“We had the opportunity to engage with experts in the field of yeast genetics and learn from them and get insight on our own work,” Chigweshe said. “The conference was a great opportunity to appreciate yeast as a powerful tool for understanding genetics in addition to its industrial application in beer and bread-making.”

Amy MacQueen, associate professor of molecular biology and biochemistry, associate editor for Genetics, cochaired a workshop on scientific publishing and also presented a poster titled “Synapsis and recombination unite at the Zip1’s N-terminal tip” while Mike McAlear, associate professor of molecular biology and biochemistry, presented “Adjacent gene co-regulation (AGC) as a strategy for transcriptional control and coupling.” McAlear is also associate professor, integrative sciences, and Holmes is also professor, integrative sciences.

Wesleyan in the News

In this recurring feature in The Wesleyan Connection, we highlight some of the latest news stories about Wesleyan and our alumni.

Recent Wesleyan News

  1. The New York Times Magazine: “Letter of Recommendation: Phyllis Rose’s ‘Parallel Lives'”

Professor of English, Emerita Phyllis Rose’s 1983 book Parallel Lives: Five Victorian Marriages, is featured in the New York Times Magazine. The book, which the reviewer notes she has re-read every few months recently, is a “group biography of several notable Victorians and their marriages,” through which the reader can gain deeper insight into intimate relationships and societal change.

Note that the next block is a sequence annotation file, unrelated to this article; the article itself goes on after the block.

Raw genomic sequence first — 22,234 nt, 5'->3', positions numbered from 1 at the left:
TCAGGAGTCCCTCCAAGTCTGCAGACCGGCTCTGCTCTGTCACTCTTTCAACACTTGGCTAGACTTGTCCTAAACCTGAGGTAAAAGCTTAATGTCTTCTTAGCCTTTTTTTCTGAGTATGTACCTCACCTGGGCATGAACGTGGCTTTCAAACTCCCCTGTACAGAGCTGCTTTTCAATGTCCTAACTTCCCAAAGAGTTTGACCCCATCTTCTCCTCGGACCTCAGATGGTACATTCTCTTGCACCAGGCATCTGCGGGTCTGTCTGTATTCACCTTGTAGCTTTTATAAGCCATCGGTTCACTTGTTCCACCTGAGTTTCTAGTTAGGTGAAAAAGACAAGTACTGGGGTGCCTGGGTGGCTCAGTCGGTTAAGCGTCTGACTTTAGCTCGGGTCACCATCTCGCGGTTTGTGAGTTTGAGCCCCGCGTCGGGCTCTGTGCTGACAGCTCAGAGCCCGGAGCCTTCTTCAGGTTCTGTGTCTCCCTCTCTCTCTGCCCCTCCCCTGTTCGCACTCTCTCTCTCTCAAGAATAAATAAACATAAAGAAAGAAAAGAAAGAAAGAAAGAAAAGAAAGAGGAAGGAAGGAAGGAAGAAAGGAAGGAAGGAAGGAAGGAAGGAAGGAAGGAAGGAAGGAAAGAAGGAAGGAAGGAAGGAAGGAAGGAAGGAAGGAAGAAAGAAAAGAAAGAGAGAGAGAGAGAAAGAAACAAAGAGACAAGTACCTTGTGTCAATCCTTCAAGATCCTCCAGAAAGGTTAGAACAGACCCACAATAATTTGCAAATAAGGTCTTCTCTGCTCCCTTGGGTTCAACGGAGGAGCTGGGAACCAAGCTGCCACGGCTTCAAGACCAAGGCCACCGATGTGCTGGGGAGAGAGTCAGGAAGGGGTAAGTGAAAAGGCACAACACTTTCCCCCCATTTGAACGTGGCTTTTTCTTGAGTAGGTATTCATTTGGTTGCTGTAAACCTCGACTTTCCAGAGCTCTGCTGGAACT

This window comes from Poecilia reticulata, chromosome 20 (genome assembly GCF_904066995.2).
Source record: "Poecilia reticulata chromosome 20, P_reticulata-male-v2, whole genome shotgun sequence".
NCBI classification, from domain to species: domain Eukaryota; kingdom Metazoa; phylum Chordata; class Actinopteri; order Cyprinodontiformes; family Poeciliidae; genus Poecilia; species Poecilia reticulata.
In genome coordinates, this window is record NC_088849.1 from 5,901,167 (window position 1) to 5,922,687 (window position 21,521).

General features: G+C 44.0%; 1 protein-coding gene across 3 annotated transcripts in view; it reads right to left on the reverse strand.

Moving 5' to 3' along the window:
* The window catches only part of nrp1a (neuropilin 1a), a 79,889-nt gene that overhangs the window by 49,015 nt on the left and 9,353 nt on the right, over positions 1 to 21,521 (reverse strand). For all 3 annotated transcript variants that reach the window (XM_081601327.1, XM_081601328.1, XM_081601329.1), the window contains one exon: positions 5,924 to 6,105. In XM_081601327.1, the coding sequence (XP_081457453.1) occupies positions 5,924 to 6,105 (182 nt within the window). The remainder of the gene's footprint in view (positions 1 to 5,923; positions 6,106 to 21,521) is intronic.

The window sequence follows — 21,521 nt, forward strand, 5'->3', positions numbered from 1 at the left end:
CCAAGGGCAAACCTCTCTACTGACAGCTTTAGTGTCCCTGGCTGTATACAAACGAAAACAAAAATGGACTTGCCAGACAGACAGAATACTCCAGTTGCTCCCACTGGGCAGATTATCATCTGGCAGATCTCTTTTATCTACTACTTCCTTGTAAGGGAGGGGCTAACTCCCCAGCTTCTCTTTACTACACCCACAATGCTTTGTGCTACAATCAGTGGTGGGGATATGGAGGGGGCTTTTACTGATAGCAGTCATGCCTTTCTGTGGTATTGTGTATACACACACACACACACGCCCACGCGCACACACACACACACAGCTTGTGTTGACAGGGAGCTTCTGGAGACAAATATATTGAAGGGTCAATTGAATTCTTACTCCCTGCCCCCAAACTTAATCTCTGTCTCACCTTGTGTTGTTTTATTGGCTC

1. Middletown Press: “Middletown Musician Noah Baerman Wins Guilford Performing Arts Fest Artists’ Award”

Noah Baerman, director of the Wesleyan Jazz Ensemble, received the inaugural Guilford Foundation/Guilford Performing Arts Festival Artists’ Award at a ceremony on Sept. 29. The award was created this year to encourage the development of new work by professional Connecticut artists and to provide a vehicle for the debut of original material at the festival.

2. Commentary: “Among the Disbelievers”

Alumni-Led Kitchen Ceilí and Friends Performs Traditional Music Spanning Cultures

Kitchen Ceilí and Friends performed at Russell House on Sunday afternoon of Family Weekend.

Formed in 1993, Kitchen Ceilí features private lessons teacher Stan Scott PhD ’97 on vocals, guitar, mandolin, and banjo; Dora Hast PhD ’94 on vocals, tin whistle, and recorders; and George Wilson on vocals, fiddle, banjo, and guitar. A ceilí (English pronunciation: kā’lē) is a traditional Gaelic social dance or gathering with music.

On Sunday, the trio was joined by “Friends”—the Hindustani vocalists of the Rangila Chorus and vocalist/guitarist Sam Scheer—and the group widened their geographic focus, performing not only original and traditional music from Ireland, America, England, and Scotland, but also from South Asia.

The event was held in conjunction with the Center for the Arts’ Music at the Russell House Series.

Photos of their concert are below: (Photos by Caroline Kravitz ’19)